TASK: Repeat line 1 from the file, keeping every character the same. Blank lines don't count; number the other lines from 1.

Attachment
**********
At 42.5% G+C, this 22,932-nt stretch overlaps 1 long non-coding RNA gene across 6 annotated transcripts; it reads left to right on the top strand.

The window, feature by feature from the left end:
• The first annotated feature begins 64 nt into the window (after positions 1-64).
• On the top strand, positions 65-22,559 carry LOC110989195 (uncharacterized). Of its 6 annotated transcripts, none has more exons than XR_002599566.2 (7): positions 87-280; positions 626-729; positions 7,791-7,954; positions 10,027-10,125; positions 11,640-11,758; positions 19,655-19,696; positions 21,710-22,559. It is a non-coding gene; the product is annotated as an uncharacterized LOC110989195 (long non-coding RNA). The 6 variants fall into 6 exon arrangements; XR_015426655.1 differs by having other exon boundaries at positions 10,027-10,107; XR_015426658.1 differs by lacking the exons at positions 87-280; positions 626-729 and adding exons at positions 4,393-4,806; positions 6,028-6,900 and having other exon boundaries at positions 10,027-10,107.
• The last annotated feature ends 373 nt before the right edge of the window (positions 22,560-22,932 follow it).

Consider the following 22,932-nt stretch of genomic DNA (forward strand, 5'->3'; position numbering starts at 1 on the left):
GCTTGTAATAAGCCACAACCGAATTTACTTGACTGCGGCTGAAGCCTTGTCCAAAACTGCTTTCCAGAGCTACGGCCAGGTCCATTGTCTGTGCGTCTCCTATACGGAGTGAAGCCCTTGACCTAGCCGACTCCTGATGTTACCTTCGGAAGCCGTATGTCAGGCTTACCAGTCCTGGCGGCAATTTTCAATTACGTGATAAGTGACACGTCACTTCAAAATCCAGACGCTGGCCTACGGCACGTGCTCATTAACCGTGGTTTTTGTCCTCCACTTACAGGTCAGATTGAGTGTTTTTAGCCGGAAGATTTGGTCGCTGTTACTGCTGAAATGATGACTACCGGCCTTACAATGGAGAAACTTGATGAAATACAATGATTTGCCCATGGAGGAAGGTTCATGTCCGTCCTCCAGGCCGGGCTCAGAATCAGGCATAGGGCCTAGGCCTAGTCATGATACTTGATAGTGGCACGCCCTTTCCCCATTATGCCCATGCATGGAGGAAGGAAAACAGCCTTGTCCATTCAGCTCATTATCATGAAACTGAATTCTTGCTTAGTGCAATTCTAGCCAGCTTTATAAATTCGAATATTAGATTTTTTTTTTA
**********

At 42.5% G+C, this 22,932-nt stretch overlaps 1 long non-coding RNA gene across 6 annotated transcripts; it reads left to right on the top strand.